Budget time often becomes a tug of war between marketing and management. Marketing wants more resources while management is looking for ways to cut budgets. With proper tracking and strategic planning, your marketing department can develop a realistic budget based on sound rationale.
Determining a marketing budget is not just about looking at last year’s budget and increasing or decreasing it. It is about understanding where your leads are coming from and what the cost of those leads are as well as the number of vacant units you have to sell. Solutions Advisors has developed three simple steps to help you develop a sound marketing budget this budget season.
First, establish a move-in goal that is achievable yet puts occupancy at a desired level. Your annual move-in goal should consider your historical attrition (move-outs) rates so that you can calculate the number of gross move-ins needed to meet your goal.
Net Occupancy goal = 30 / Historical attrition rate = 12
Gross move-ins = 42 (30+12)
Next, review the leads from the prior year and determine your inquiry to move-in ratio, in other words, how many leads will you need on average to reach your move-in goal?
Last year total number of inquiries = 900 / Total number of move-ins = 36
Inquiry to move-in ratio = 4% (36/900 = .04)
Now, calculate your cost per lead needed to get a general sense of what your marketing budget should be, based on historical information.
Number of inquiries = 900 / Direct marketing expenditures = $400,000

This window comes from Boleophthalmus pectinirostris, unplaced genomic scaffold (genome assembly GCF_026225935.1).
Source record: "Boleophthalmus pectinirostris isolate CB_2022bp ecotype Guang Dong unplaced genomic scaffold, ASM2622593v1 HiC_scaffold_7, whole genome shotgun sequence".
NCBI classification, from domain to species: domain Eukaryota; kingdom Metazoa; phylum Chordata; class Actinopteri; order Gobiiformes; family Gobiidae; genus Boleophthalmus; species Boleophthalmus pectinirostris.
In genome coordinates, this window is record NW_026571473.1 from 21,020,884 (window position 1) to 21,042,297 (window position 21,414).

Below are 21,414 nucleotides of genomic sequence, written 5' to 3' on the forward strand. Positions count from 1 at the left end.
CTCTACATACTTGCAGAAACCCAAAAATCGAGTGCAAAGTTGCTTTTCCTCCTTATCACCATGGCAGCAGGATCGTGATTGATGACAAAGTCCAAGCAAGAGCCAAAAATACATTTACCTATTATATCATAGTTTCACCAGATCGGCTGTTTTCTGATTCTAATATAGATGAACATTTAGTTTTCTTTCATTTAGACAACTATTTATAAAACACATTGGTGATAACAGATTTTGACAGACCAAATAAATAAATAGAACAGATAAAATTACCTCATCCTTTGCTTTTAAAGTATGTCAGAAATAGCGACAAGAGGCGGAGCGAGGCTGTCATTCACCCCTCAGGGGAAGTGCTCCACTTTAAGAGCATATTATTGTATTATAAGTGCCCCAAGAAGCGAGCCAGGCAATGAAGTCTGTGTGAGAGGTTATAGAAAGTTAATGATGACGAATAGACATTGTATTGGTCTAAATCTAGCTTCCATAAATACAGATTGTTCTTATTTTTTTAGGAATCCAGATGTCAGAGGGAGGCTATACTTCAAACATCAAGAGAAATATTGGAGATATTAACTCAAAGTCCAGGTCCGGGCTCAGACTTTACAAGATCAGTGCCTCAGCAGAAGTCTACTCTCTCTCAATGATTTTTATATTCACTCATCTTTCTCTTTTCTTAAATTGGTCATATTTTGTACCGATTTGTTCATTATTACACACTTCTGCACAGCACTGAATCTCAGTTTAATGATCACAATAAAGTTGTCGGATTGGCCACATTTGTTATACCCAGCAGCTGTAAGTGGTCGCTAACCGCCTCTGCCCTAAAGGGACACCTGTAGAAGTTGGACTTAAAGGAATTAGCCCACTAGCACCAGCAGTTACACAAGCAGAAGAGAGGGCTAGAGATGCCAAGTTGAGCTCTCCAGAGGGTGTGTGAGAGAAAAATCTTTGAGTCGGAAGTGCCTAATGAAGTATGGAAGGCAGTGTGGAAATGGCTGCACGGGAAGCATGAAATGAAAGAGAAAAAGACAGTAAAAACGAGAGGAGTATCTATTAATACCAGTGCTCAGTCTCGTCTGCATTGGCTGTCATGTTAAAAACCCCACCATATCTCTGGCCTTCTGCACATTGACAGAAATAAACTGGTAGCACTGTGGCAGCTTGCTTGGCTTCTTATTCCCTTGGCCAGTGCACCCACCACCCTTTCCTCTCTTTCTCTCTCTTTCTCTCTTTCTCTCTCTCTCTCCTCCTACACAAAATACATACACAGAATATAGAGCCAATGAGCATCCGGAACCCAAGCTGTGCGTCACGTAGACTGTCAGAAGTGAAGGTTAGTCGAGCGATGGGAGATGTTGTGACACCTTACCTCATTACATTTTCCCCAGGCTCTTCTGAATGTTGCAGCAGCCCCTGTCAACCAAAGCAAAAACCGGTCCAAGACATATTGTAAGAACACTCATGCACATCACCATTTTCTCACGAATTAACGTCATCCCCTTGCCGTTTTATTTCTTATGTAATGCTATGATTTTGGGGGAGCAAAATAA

Cost per lead = $444 ($400,000/900)
In order to reach 42 move-ins for the year at a 4% inquiry to move-in ratio, you would need on average 1,050 leads over the year (87 per month). At a cost per lead of $444, that would generally equate to a $466,200 direct marketing budget for the year.
If the general budget exceeds what is acceptable, you need to look at the factors impacting the budget. For instance, maybe the focus is on increasing key conversion ratios instead of the number of leads. Improved sales training, more effective follow up or more strategic or targeted messaging could improve the inquiry to move-in ratio.
Review your budget and cost per lead quarterly to determine what strategies worked well and which ones did not. Was the billboard placement cost effective? Did the television ad pull in qualified leads? This will help you make better choices in the future to reallocate line items or eliminate unnecessary or ineffective items.
Developing a marketing budget is both a science and an art. Tracking and measuring key indicators such as number of inquiries, move-ins, move-outs, cost per lead, etc., will lead to a more logical and realistic budget process. And, because it is based on historical data with measurable goals, your marketing budget is more likely to gain acceptance by management.
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